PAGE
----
By high school, parents and caregivers hope kids understand the basics of online etiquette, such as thinking before posting, being kind, and using privacy settings. You can also teach your teens to keep a few more things in mind:
Anything on social media can be made public: Remind your teens that anyone can see what they post online -- even if they think no one will. Potential employers and college admissions staff often browse applicants' social media accounts. Ask your teens to think about who might see their profiles and how others might interpret their posts.
How to Help Teens Manage the Effects of Social Media on Their Mental Health
Tips for families on balancing the risks and rewards of online communities.
Nearly four in 10 teens and young adults (38%) reported symptoms of moderate to severe depression in 2020, up from 25% in 2018. We often assume social media only amplifies the issue, but the truth is more complicated.
Teens can use social media and the internet to find mental health information, advice, or support. But teens with mental health challenges can be at risk for unhealthy behavior online.
For the many families dealing with mental health issues, help is available. You can use this list of mental health services and online tools to find resources for a range of needs. Also, consider the tips below to help your child balance the risks and rewards of social media.
Talk to your kids about the places they feel supported online. Kids who feel safe, supported, accepted, and understood are better able to make it through difficult times. Ask what they like about particular platforms and sites. What is it about the community that gives them a sense of belonging? Ask who they follow on social media and what they like about them. Show interest in their online lives and try not to judge.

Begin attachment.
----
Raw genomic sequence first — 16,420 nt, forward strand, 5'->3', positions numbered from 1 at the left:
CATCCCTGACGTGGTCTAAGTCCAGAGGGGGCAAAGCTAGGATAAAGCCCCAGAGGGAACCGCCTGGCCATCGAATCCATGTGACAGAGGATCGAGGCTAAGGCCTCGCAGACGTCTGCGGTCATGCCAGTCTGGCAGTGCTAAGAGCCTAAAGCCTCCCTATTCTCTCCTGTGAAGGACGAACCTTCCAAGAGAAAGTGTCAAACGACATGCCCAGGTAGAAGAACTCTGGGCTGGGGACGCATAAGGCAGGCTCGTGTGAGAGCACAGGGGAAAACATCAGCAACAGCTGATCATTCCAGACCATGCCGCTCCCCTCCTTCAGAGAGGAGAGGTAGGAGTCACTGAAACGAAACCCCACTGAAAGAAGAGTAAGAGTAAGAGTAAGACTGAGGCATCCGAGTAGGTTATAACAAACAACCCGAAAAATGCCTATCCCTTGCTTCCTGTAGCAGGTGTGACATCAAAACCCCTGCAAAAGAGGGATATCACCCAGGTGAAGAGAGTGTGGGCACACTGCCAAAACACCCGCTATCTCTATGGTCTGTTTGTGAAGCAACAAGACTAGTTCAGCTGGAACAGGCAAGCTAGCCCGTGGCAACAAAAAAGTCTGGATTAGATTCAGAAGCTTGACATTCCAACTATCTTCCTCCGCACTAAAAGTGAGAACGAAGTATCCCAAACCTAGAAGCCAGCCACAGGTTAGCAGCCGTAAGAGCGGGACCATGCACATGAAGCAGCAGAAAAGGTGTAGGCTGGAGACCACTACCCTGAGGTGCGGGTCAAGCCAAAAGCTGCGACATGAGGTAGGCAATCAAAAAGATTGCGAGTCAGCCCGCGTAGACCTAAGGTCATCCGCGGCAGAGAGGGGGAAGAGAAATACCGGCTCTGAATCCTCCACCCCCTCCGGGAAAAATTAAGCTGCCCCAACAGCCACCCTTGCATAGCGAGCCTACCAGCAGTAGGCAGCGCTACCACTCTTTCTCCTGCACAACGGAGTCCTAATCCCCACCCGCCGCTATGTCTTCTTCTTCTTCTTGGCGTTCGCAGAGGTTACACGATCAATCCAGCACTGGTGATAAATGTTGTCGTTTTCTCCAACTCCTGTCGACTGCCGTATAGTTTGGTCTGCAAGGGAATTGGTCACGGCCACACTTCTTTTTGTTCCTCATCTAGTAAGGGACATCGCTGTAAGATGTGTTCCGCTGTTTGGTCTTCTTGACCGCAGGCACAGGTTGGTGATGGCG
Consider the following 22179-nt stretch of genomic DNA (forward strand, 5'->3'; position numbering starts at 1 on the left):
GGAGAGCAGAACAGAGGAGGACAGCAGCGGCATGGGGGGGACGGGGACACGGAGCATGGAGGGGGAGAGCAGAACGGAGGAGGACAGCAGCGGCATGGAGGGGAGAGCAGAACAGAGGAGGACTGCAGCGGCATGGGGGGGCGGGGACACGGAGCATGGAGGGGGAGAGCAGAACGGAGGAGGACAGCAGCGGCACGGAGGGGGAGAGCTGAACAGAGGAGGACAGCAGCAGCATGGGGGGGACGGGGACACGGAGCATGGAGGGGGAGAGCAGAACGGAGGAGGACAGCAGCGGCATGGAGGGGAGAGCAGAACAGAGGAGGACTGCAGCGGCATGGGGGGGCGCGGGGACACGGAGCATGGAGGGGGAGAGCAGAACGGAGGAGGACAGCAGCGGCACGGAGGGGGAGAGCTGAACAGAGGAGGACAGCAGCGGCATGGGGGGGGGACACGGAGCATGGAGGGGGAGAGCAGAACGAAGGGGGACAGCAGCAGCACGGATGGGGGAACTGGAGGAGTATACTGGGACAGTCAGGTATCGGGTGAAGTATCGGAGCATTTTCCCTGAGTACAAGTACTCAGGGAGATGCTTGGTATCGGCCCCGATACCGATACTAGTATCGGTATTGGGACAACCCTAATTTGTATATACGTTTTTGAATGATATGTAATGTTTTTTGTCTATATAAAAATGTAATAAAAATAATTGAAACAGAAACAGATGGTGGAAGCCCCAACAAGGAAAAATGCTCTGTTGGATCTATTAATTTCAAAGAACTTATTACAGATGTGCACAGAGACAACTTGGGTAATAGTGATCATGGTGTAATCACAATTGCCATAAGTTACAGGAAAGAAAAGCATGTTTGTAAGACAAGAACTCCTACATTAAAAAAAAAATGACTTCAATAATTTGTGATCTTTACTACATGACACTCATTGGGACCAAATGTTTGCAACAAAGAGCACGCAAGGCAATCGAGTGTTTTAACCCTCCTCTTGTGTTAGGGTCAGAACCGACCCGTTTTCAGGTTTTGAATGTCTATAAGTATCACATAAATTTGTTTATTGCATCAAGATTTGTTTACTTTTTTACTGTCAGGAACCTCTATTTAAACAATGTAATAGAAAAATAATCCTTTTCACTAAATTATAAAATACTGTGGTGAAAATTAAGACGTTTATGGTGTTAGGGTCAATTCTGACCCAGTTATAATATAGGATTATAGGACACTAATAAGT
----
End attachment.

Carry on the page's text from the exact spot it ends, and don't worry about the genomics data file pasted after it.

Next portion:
Social Media Red Flags Parents Should Know About
Find out which social media features are cause for concern -- no matter which app your kid is using.
It can be hard to keep up with the latest apps that kids are using. Just when you've figured out how to talk to your kids about Instagram, they're begging to download Snapchat and TikTok. But here's the deal: Even when new apps come along, adding new features such as the ability to disappear or track your location, they're often not that different from other apps. And if you know what to look for, you can help your kid avoid some common social media pitfalls such as drama, cyberbullying, and oversharing.
Does a red flag mean your kid shouldn't use a particular app? Not at all. Most kids use social media apps safely -- and kids don't always use every feature of every app. Also, you can often disable certain features so they're no longer a problem. Finally, talking about using social media safely, responsibly, and respectfully is the best way to help your kid identify and avoid red flags. Here are the most common social media red flags, the apps they're found in, and tips for dealing with them.
Ads and in-app purchases: Some examples: Instagram, Snapchat, TikTok
Free apps have to make money somehow, so app developers offer marketers lots of opportunities to reach kids on their platforms, including product testimonials, embedded ad links, sponsored content, and chances to buy things.
What to do: Social media advertising can be deceptive because it's designed to look like the app's regular content. And although incremental in-app purchases for things like exclusive photo filters are inexpensive, they can really add up. To understand how apps make money, you have to spend some time on each one. Familiarize yourself with the types of ads coming at your kids, teach them to recognize different types of digital marketing, and talk about what to do if they're approached online by someone trying to sell something. As for in-app purchases, you can set spending limits or turn off the ability to make in-app purchases on your kid's phone.